Officials wrapped up the spring meetings of the 189-nation International Monetary Fund and the World Bank today, expressing hope the slowdown that began last year will be followed by stronger growth in the second half of this year and into 2020.
The IMF’s steering committee said all members, in order to protect the current economic expansion, would “act promptly to shore up growth for the benefit of all”.
At a closing news conference, the committee chairman, Lesetja Kganyuago, head of the central bank of South Africa, said every country needs to be ready to address issues involving financial stability “with all available tools”.
Many nations were jolted last year when stock markets went into a nosedive, reversed only when major central banks, including the Federal Reserve, halted efforts to tighten credit policies.
Separately, Treasury Secretary Steven Mnuchin said the Trump administration, which has pushed for various reforms at the lending institutions, believes the World Bank needs to make more progress in shifting its loans to poorer countries and away from fast-growing economies such as China.
Mr Mnuchin said the US was encouraged that the bank’s private sector lending operation wanted to step up support for nations “affected by fragility, conflict and violence”. But he said World Bank officials must ensure such support is aimed at boosting effective private investments in poor countries.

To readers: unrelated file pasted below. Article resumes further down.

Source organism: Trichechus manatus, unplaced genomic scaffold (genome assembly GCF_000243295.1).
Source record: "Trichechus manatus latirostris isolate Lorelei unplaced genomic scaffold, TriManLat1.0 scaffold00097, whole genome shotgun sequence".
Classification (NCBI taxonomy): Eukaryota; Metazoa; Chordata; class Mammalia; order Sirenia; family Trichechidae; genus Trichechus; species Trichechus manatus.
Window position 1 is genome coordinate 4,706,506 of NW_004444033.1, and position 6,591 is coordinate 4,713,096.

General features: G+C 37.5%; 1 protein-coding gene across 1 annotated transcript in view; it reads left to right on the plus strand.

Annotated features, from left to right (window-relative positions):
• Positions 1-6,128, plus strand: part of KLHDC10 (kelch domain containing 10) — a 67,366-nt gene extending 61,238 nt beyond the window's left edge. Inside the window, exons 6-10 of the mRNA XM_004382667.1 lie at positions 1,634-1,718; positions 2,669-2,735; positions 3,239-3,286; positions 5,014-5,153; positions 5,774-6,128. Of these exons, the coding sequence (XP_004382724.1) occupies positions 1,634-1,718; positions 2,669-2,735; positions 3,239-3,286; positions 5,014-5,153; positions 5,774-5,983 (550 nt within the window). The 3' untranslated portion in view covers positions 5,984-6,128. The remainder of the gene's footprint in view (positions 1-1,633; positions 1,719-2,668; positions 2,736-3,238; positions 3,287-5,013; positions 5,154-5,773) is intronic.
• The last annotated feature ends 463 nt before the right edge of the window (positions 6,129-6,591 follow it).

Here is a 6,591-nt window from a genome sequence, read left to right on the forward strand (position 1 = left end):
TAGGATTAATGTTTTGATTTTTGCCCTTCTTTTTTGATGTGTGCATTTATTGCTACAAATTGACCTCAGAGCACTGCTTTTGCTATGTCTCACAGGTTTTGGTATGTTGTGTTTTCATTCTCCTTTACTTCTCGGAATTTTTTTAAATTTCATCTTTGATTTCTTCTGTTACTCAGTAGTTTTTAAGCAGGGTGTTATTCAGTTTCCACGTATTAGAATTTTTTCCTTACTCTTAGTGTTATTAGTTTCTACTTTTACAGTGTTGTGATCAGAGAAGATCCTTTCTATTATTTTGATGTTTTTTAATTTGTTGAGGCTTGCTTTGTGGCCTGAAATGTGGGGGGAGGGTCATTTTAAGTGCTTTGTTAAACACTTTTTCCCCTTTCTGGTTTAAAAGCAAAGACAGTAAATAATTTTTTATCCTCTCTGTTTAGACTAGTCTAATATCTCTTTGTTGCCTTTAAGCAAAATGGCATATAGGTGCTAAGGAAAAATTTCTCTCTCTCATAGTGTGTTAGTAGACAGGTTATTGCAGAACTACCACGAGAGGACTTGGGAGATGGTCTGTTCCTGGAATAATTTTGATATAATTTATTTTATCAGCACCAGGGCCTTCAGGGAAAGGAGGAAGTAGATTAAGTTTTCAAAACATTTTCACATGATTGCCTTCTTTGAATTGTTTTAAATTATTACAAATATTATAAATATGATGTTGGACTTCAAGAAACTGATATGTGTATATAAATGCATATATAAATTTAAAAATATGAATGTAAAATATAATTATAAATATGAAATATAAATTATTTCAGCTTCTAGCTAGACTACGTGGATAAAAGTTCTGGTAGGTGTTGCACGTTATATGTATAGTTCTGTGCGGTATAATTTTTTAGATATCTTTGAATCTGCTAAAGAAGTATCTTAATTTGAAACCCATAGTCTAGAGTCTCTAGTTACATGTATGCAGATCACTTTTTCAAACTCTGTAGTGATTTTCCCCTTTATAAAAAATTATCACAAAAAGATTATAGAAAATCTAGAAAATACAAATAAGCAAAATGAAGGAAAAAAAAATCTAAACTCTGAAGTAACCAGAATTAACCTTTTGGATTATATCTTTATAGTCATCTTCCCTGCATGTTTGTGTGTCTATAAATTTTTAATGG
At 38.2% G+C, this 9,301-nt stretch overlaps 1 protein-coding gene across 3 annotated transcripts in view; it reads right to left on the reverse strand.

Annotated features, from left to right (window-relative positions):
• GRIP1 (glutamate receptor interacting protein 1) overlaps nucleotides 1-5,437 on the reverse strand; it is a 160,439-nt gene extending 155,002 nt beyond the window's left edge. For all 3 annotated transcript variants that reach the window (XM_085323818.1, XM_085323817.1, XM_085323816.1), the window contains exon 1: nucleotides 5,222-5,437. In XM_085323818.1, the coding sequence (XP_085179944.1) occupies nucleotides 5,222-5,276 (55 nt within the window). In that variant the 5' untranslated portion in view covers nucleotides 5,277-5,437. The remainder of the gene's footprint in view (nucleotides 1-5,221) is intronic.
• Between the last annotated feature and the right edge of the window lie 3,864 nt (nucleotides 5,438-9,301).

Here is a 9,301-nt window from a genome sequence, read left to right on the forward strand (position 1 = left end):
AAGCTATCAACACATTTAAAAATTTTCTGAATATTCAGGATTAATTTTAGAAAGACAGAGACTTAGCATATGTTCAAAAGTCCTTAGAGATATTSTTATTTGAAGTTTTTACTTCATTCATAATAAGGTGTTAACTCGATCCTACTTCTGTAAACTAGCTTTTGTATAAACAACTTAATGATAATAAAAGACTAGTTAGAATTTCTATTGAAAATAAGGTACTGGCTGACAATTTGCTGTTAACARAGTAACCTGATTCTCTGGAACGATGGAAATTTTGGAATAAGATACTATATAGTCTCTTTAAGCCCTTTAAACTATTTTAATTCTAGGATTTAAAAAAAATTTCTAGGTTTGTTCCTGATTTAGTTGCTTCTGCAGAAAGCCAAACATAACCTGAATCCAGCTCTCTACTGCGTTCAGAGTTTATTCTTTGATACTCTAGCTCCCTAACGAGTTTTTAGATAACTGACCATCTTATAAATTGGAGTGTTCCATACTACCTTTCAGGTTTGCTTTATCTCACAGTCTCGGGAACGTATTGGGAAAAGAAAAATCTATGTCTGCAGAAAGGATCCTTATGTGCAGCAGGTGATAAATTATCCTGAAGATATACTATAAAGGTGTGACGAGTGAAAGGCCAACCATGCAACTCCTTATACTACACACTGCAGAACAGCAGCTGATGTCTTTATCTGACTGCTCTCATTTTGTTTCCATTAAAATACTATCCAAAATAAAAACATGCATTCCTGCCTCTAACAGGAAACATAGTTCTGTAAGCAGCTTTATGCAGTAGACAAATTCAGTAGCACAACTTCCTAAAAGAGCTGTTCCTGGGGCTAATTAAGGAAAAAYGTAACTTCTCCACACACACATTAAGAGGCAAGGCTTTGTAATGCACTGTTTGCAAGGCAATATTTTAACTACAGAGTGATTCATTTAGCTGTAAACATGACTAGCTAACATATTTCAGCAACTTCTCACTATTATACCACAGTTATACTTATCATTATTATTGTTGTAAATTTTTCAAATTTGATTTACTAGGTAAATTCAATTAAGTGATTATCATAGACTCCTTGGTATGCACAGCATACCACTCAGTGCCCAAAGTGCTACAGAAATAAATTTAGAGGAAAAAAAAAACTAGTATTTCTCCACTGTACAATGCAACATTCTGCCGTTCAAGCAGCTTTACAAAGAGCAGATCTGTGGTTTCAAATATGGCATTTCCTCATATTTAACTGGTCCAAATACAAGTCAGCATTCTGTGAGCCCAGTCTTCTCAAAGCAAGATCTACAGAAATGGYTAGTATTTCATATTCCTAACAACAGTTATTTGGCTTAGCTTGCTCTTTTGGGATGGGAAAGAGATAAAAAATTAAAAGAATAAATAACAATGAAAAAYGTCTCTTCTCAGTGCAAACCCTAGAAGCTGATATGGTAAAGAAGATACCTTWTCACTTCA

David Malpass, a longtime World Bank critic, took over as president of the bank on Tuesday with the backing of the administration.
President Donald Trump said in a newly published interview that he had considered his daughter Ivanka, a White House adviser, for the job.
“She would have been great at that because she’s very good with numbers. She’s got a great calmness,” he was quoted as telling The Atlantic.
“… I’ve seen her under tremendous stress and pressure.”
When Jim Yong Kim resigned suddenly as bank president earlier this year, reports said that Ivanka Trump along with Malpass were being considered for the job, which has always gone to an American.
Before the meetings of the policy-setting panels of the IMF and World Bank, finance ministers and central bank presidents of the Group of 20 major economies held discussions Thursday and yesterday.
G-20 officials agreed with a downgraded IMF forecast released this week. It predicted global growth would be 3.3 percent this year, the slowest since the Great Recession ended in 2009, but would regain momentum and advance to growth of 3.6 percent in 2020.
Officials cautioned that a trade standoff between the United States and China threatens to dim the economic outlook.
The US and China, the world’s two biggest economies, have imposed tariffs on US$350 billion worth of each other’s goods.
They are battling over US allegations that China deploys predatory tactics – including cybertheft and forcing foreign firms to hand over trade secrets – in a sharp-elbowed effort to challenge American technological dominance.
Financial markets have rallied this year on hopes that the two countries will reach a settlement.